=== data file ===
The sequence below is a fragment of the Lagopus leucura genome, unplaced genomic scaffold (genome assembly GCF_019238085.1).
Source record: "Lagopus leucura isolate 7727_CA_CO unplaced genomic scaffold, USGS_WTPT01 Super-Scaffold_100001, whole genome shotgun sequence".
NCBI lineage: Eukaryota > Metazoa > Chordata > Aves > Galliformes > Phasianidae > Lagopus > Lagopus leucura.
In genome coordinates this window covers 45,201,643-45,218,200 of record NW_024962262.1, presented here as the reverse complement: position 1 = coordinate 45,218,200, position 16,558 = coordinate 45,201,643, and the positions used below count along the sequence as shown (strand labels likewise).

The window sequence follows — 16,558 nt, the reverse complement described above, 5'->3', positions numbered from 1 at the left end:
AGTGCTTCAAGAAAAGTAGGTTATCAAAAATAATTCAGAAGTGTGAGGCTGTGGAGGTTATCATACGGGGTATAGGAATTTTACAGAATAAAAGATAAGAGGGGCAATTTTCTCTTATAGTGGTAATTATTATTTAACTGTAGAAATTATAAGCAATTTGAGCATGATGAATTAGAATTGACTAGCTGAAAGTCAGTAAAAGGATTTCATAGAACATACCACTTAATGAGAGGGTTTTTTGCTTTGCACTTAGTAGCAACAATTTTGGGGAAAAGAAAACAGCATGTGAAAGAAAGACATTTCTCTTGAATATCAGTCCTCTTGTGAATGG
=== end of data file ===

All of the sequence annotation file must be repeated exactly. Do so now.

The sequence below is a fragment of the Lagopus leucura genome, unplaced genomic scaffold (genome assembly GCF_019238085.1).
Source record: "Lagopus leucura isolate 7727_CA_CO unplaced genomic scaffold, USGS_WTPT01 Super-Scaffold_100001, whole genome shotgun sequence".
NCBI lineage: Eukaryota > Metazoa > Chordata > Aves > Galliformes > Phasianidae > Lagopus > Lagopus leucura.
In genome coordinates this window covers 45,201,643-45,218,200 of record NW_024962262.1, presented here as the reverse complement: position 1 = coordinate 45,218,200, position 16,558 = coordinate 45,201,643, and the positions used below count along the sequence as shown (strand labels likewise).

The window sequence follows — 16,558 nt, the reverse complement described above, 5'->3', positions numbered from 1 at the left end:
AGTGCTTCAAGAAAAGTAGGTTATCAAAAATAATTCAGAAGTGTGAGGCTGTGGAGGTTATCATACGGGGTATAGGAATTTTACAGAATAAAAGATAAGAGGGGCAATTTTCTCTTATAGTGGTAATTATTATTTAACTGTAGAAATTATAAGCAATTTGAGCATGATGAATTAGAATTGACTAGCTGAAAGTCAGTAAAAGGATTTCATAGAACATACCACTTAATGAGAGGGTTTTTTGCTTTGCACTTAGTAGCAACAATTTTGGGGAAAAGAAAACAGCATGTGAAAGAAAGACATTTCTCTTGAATATCAGTCCTCTTGTGAATGG